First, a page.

There’s another noticeable sandwich trend that’s been covered by countless publications, and that’s the breakfast sandwich. While traditionally viewed as a lunchtime favorite, we’re finding that the sandwich is making its way onto more and more breakfast tables.
The team at QSR Magazine explains that breakfast sandwiches are starting to dominate menus all over the country. Eggs in particular are a common focal point of these sandwiches, which are popular with customers throughout the entire day. Therefore, we’re seeing many restaurants offering breakfast sandwiches all day long and not strictly during morning hours.
When it comes to the best of the best, Food & Wine lists the following as some of the top breakfast sandwiches:
This fusion of breakfast and lunch is quickly catching on and something that delis and restaurant owners should take note of.
The concept of food trucks has steadily been gaining momentum ever since the great recession in the late 2000s. There’s just something that many people find appealing about getting a delicious, unique meal out of a food truck that just can’t be replicated in your typical brick-and-mortar. It’s truly an experience.
While food trucks were initially found in only a handful of cities like Portland and Austin, we’re beginning to see a surge throughout much of the country. Joseph F. Coughlin writes in Big Think that millennials are a “food truck generation,” and 47 percent have eaten a meal from a food truck at some point.
The only thing holding this trend back are the regulations imposed by many cities and states. Richard Myrick explains in Mobile Cuisine that parking laws in particular can be major obstacles, and many cities are playing catch-up to what could be deemed as a culinary revolution.
Nonetheless, food trucks are taking the nation by storm and show no sign of slowing down.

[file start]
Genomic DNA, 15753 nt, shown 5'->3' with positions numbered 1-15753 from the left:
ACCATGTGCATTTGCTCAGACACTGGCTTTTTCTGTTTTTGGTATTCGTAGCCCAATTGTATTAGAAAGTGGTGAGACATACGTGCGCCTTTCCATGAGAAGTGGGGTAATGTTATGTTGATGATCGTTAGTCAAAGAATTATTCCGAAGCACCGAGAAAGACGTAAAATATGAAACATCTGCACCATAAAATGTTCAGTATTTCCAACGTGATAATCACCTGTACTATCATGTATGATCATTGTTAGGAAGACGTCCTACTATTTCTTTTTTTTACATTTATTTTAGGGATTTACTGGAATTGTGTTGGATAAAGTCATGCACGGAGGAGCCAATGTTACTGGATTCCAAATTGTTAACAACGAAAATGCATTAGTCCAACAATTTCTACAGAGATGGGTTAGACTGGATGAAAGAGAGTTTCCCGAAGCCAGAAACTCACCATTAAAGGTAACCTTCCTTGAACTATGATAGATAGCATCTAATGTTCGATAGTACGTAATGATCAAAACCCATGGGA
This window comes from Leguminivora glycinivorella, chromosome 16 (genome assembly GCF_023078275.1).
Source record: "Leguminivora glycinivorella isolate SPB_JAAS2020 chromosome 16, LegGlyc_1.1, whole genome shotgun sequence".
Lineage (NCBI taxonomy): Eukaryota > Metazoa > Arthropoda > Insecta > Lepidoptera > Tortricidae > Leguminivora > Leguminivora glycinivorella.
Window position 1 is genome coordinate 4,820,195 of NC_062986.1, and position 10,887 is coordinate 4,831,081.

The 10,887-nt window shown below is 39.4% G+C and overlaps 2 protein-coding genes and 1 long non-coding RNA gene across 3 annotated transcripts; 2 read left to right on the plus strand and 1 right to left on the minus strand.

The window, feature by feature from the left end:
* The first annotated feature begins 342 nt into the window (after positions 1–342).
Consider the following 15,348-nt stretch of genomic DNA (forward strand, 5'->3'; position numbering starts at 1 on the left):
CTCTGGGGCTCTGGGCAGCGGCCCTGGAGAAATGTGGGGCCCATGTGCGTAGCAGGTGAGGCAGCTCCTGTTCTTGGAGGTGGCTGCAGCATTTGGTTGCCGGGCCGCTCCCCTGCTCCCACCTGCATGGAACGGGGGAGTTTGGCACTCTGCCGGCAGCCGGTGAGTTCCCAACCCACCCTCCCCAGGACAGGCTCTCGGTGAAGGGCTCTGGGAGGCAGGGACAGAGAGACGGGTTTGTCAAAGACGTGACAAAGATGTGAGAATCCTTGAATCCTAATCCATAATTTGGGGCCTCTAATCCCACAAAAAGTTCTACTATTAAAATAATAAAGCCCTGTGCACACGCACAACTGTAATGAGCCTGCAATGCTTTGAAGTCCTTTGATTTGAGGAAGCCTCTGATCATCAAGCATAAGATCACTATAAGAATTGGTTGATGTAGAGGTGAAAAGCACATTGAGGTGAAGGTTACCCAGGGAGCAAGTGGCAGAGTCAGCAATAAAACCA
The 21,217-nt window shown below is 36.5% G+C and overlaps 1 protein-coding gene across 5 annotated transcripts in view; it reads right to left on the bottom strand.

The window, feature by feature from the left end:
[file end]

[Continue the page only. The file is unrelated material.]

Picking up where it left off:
Ever since the rise of fast food in the 20th Century, the majority of diners have preferred convenience and affordability over authenticity and quality. But we’re really starting to see a paradigm shift that has become undeniable over the past few years.
This is evident in the growth of artisanal foods and small-batch cooking — as well as the decline we’re seeing in fast food sales. Ashley Lutz even reports at Business Insider that sales growth in this industry have nearly stalled (they grew just 0.5 percent in 2016).
On the other hand, foods where authenticity is the major focal point are really taking off. Eustacia Huen writes at Forbes that upscale, artisan butcher shops with a commitment to quality are seeing much bigger demand.
Lauren R. Hartman also points out in Food Processing that time, care and quality are the biggest factors that go into making food authentic. When it comes to ingredients, it’s all about being fresh, clean, local and natural.
The food industry is a fascinating one that’s continually evolving. The main impetus for this progression is millennials and their insatiable desire for good food. Alexandra Talty highlights in Forbes that millennials spend a whopping 44 percent of their food budgets on dining out.
Their collective tastes and preferences are heavily influencing current culinary trends. Such news stories provide deli and restaurant owners with insights into what’s trending and how they should approach food moving forward.